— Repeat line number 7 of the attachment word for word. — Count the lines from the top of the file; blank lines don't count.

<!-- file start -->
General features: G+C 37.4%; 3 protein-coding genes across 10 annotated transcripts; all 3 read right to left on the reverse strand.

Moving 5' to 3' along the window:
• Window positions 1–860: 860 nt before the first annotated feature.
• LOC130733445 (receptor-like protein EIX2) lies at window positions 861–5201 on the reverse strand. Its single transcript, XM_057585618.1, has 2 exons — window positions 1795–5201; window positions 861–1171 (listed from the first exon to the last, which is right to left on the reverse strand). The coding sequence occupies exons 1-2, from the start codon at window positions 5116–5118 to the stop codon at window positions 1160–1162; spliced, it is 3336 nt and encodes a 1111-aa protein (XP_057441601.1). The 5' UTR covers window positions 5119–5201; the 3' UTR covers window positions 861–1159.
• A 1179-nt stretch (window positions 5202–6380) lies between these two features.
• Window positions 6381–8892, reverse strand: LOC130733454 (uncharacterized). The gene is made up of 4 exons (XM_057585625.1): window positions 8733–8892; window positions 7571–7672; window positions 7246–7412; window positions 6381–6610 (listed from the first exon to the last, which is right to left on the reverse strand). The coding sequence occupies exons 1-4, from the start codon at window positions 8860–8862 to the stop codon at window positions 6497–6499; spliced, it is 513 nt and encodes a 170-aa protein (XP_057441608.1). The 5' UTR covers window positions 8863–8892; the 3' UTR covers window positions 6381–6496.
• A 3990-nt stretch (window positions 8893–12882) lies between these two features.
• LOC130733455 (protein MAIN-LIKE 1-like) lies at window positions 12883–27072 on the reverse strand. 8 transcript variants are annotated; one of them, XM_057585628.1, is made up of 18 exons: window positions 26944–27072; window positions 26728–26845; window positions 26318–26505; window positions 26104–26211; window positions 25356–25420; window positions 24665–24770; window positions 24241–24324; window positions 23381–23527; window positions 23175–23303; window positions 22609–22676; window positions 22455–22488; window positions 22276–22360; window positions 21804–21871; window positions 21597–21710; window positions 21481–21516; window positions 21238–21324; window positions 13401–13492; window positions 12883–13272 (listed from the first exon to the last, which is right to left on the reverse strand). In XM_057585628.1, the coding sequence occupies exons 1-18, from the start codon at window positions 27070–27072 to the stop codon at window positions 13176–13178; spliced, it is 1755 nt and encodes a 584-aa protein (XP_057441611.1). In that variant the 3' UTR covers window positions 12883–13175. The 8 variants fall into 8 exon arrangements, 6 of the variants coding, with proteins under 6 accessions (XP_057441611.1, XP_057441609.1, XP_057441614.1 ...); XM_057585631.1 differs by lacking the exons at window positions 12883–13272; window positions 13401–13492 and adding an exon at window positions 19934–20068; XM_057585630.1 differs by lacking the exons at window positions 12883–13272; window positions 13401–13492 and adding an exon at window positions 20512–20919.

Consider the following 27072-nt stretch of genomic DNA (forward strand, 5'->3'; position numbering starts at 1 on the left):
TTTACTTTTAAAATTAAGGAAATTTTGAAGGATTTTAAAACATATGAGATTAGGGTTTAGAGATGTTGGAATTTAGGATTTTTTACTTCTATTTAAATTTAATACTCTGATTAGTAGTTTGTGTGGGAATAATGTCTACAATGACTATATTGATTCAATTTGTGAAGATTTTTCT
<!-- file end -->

• A 3990-nt stretch (window positions 8893–12882) lies between these two features.